Maya Stovall: I am interested in talking about how the pandemic has affected our thinking and cognition, if at all. So far, the pandemic took the lives of about 3.88 million people globally, 900,000 in North America, and over 600,000 in the United States. White supremacy is the socio-political context in which these disproportionate deaths continue. The COVID-19 situation is not the exception but rather the rule of moral philosophy and practical law. We can trace the genocide that the pandemic quantifies through all areas of cultural, economic, social, and political life. For instance, about 1.8 million people are imprisoned in the United States. Currently at least 8,100 children are imprisoned by the Office of Refugee Resettlement, and at least 13,600 people are imprisoned by Immigration and Customs Enforcement. Fatal police shootings in the country are rising. Acts of hate against nonwhite people are increasing. What will we do about this? I am compelled to ask this and related questions in my work.
Since museums and galleries were closed for a long time during the lockdown, what other resources or sources of inspiration did you find yourself drawing from during the pandemic?
TH: I love books and lectures. The opportunity to learn from the most brilliant humans throughout history through books is incredible! I generally listen to something I find inspiring while I’m working, cleaning, walking, gardening, driving. There are many stages of the art-making process that are labor intensive and somewhat monotonous. I relish this process-oriented time as much as I love the “aha!” moments. Most generally I research topics related to my current projects, including philosophy, psychology, history, mythology, mysticism, and science. I also love looking at images—I gobble up art books and do plenty of Google images searches related to current projects. I love to listen to music actively. Choosing the right music for the right situation is important, as it greatly affects my vibe while I’m working and thinking. Nature is also a wealth of inspiration. I feel replenished by spending time listening to the wind and experiencing the beautifully choreographed, ultimately complex order/chaos that is nature. I also have a dog and two cats that have kept me company, amused me, and kept me sane—along with my amazing partner, who I learn from and enjoy everyday!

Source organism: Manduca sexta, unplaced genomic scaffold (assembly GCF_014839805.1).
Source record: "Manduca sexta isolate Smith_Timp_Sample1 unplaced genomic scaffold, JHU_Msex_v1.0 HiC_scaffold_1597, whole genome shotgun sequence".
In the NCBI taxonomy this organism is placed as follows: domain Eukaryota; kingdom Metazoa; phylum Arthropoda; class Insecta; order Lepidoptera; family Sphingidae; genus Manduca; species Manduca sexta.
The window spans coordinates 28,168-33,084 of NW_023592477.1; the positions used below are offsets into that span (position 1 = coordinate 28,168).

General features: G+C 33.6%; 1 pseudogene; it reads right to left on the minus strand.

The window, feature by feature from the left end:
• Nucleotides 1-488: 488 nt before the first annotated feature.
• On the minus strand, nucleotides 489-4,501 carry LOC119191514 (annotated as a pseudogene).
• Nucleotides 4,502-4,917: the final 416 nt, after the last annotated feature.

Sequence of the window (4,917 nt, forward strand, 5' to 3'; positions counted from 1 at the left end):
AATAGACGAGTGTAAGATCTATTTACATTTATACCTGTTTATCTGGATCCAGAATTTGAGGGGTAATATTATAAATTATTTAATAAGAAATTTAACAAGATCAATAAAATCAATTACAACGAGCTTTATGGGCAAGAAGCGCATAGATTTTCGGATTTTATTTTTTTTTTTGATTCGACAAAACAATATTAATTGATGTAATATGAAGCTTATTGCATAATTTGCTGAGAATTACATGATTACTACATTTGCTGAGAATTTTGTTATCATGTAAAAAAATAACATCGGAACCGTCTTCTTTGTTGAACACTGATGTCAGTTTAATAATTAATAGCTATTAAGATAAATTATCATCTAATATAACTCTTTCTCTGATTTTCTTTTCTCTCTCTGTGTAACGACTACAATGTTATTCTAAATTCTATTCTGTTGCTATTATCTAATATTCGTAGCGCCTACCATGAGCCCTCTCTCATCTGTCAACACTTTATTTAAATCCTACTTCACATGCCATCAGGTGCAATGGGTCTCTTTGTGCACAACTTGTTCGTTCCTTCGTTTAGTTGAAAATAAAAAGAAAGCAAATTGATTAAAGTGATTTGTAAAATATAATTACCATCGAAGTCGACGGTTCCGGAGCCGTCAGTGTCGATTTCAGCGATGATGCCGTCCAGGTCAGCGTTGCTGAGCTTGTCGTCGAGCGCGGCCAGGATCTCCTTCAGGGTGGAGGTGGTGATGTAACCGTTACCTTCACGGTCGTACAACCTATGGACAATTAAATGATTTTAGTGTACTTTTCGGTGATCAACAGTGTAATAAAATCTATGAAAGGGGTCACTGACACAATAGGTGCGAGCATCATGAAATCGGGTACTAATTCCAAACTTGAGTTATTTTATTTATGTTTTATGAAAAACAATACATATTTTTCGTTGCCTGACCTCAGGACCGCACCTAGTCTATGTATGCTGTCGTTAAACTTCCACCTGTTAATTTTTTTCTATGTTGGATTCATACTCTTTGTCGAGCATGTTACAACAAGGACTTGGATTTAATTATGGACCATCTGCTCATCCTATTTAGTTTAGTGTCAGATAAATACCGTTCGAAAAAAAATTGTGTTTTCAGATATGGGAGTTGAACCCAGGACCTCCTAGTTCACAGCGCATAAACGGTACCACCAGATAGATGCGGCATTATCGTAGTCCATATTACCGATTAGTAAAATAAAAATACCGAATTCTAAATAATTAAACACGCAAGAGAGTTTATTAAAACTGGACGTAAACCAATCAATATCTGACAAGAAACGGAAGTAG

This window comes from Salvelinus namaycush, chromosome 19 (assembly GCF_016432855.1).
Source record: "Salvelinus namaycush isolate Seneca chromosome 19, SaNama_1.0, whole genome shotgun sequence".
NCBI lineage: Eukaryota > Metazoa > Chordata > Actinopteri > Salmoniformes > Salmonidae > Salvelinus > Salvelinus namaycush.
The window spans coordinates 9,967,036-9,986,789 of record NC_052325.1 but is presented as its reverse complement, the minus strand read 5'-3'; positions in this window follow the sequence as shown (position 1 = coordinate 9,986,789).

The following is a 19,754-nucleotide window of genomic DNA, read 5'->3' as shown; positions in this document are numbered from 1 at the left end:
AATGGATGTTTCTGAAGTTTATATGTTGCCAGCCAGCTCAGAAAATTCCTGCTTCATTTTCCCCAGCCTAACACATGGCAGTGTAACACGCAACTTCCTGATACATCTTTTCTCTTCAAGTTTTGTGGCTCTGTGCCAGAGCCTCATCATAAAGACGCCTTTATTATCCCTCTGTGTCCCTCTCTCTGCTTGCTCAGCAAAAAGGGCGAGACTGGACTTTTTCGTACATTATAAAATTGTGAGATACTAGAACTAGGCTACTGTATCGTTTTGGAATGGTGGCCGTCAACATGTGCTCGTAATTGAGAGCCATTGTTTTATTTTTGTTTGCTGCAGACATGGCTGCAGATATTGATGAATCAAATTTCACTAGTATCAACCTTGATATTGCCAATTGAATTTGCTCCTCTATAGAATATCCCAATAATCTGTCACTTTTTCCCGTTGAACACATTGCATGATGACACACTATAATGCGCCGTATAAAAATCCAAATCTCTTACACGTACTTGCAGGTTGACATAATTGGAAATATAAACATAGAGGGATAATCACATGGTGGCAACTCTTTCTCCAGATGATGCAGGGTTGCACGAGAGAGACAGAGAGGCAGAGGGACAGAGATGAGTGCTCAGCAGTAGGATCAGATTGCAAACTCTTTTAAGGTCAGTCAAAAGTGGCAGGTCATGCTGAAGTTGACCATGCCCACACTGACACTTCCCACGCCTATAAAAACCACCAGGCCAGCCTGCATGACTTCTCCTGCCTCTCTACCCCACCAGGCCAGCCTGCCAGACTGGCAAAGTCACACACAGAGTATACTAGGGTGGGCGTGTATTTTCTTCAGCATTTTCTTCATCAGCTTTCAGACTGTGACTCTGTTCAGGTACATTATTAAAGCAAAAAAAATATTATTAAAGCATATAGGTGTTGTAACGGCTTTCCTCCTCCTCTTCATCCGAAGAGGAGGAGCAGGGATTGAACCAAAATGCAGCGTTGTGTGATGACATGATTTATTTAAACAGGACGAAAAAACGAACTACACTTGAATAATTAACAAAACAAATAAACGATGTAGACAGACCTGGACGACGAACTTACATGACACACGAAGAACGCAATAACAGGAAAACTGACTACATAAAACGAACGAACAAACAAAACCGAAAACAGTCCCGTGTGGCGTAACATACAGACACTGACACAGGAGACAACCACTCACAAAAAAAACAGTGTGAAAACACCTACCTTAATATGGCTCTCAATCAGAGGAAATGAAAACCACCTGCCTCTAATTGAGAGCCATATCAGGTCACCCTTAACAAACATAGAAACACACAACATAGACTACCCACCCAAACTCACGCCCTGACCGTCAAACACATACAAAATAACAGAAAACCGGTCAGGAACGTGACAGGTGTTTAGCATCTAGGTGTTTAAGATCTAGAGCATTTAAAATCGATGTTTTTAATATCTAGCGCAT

NH: Not being able to go to museums was one of the most difficult things for me during the pandemic. Before the lockdown, I often spent hours at museums, for example, at LACMA’s Ahmanson Building, where I sat by the permanent collections. Growing up in Nara, Japan, I lived by old Buddhist temples and shrines. Staying alone at museums can have similar effects on me. It is not just meditative, but it is a sort of reviving experience. During the pandemic, I had to dive in and seek alternate sources in myself, more personal, even deeper than before, such as memories, emotional movements, simple habits, reactions, along with the method I described above. At the same time, I tried to keep making art to keep myself up. I worked harder and longer than before. Consequently, I produced double the amount of works during this time.
ERA: I was trying to visually consume as much as I could online. I found amazing archives and information that had already been digitized and uploaded. I have also been doing research by calling people and recording their stories. When I went to a gallery show for the first time, I kept blinking, hoping to see the works with the same eyes as before. I was so used to seeing the same things every day that my eyes could not make sense of new images that had scents, texture, a profound energy. Working from home, I was constantly between artful acts in the studio and artful acts in the garden and artful acts in the kitchen. It concretized the idea that the removal of functionality from art objects has been a ploy of colonial appropriation. The historical separation of craft and high art was a tactic to steal the aesthetics and technical achievements of Brown and Black cultures without also taking the care and cultural understanding—the aesthetics of usefulness is integral to a lot of art from the non-Western world. I’ve also been deeply inspired by artists and institutions that used their resources and platforms to provide aid to our most vulnerable communities when our government was not doing enough.